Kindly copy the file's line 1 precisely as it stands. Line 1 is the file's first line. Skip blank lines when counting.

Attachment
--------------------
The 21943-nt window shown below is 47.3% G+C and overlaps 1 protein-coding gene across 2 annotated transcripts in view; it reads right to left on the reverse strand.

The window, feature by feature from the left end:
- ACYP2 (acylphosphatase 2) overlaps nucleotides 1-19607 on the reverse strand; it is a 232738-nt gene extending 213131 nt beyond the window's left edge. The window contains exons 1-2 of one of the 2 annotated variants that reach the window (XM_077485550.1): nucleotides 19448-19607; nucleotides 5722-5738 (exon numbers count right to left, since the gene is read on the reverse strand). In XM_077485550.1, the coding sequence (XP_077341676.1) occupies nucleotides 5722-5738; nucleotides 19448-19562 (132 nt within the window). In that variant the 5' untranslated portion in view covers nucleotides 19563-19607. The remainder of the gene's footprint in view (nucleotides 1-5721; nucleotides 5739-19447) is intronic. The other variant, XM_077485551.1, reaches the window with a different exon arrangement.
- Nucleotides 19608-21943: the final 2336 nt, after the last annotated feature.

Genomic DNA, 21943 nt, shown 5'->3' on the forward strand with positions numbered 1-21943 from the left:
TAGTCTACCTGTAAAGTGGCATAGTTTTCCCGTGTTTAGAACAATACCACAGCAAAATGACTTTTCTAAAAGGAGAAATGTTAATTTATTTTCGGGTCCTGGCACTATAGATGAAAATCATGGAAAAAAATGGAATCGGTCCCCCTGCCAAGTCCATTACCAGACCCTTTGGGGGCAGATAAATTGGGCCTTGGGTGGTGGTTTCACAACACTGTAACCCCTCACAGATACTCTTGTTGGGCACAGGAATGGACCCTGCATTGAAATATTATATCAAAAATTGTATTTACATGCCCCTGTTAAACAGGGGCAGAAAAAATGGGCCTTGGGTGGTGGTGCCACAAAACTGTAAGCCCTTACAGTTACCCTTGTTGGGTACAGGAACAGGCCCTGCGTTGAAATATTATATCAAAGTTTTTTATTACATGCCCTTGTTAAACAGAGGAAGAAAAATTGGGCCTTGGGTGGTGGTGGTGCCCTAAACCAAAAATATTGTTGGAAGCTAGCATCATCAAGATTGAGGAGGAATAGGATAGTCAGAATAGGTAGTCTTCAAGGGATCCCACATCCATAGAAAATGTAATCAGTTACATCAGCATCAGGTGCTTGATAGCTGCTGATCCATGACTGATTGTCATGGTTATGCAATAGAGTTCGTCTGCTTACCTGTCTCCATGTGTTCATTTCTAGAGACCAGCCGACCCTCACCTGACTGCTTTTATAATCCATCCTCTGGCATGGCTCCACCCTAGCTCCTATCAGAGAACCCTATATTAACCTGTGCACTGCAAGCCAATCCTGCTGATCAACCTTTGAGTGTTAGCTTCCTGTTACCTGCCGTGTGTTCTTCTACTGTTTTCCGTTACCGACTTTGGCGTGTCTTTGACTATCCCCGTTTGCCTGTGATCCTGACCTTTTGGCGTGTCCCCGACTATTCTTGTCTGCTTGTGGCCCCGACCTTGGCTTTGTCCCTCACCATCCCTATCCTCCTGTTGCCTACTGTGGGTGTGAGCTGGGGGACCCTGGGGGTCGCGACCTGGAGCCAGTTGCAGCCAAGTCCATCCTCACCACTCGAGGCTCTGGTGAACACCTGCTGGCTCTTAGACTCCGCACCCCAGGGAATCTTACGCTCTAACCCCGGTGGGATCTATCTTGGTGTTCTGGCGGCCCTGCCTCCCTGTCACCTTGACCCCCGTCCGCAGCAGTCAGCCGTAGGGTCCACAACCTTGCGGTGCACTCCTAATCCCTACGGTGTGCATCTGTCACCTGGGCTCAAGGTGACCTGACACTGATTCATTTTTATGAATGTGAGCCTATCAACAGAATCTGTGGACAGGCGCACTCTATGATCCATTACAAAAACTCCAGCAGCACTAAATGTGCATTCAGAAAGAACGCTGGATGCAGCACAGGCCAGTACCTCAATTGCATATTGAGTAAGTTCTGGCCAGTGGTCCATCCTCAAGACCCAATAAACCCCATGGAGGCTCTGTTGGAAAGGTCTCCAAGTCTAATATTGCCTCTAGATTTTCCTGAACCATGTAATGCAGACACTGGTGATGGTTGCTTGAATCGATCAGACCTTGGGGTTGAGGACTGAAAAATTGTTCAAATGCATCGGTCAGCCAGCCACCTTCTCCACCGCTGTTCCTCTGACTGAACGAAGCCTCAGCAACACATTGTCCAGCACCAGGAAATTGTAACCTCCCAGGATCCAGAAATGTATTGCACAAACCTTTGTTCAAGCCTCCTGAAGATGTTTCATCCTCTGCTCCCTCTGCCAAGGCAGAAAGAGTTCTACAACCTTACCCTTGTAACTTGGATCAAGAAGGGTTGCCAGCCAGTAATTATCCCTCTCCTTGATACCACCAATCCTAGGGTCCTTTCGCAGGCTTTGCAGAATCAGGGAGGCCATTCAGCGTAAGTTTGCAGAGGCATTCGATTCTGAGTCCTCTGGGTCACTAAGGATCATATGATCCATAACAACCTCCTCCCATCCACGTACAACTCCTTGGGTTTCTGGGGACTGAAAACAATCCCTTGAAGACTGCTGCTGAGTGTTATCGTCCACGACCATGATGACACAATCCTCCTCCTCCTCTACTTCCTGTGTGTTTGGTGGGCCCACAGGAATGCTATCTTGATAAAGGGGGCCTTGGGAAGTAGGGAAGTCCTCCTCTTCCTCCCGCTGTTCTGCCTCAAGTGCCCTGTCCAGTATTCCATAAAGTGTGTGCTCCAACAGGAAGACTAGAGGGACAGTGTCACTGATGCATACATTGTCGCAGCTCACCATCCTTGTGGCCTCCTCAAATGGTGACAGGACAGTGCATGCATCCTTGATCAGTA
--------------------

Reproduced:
The 21943-nt window shown below is 47.3% G+C and overlaps 1 protein-coding gene across 2 annotated transcripts in view; it reads right to left on the reverse strand.